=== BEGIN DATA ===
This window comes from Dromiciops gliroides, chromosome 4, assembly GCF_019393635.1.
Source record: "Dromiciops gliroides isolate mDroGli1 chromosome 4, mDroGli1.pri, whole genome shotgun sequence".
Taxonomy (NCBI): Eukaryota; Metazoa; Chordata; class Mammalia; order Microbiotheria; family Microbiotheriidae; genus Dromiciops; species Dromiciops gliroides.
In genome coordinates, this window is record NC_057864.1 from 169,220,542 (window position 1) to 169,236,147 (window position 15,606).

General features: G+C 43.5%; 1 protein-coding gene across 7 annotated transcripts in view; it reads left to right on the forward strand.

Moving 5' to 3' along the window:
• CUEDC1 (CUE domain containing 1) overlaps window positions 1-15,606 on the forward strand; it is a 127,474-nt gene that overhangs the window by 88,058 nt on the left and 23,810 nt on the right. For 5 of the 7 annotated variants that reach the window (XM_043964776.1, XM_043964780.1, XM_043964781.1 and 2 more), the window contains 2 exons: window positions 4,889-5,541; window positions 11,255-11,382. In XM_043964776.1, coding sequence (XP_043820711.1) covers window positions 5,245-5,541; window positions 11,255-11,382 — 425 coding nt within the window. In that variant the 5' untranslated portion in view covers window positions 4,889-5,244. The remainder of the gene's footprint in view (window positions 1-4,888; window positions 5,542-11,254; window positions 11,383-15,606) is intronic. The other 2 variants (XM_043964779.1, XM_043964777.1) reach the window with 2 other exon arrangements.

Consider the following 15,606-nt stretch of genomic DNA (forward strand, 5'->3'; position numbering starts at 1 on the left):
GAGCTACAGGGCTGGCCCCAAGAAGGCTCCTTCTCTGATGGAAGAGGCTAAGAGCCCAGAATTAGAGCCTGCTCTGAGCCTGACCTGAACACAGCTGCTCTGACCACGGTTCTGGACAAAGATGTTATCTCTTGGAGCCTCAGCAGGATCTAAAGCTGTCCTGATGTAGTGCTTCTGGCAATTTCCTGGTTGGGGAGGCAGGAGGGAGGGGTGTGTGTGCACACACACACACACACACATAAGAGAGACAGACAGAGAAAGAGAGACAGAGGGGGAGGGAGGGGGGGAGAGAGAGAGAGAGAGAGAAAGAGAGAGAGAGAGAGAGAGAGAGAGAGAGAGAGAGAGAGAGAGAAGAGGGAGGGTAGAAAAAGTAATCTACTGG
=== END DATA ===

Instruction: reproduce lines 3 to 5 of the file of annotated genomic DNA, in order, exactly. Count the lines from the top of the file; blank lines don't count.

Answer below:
Taxonomy (NCBI): Eukaryota; Metazoa; Chordata; class Mammalia; order Microbiotheria; family Microbiotheriidae; genus Dromiciops; species Dromiciops gliroides.
In genome coordinates, this window is record NC_057864.1 from 169,220,542 (window position 1) to 169,236,147 (window position 15,606).

General features: G+C 43.5%; 1 protein-coding gene across 7 annotated transcripts in view; it reads left to right on the forward strand.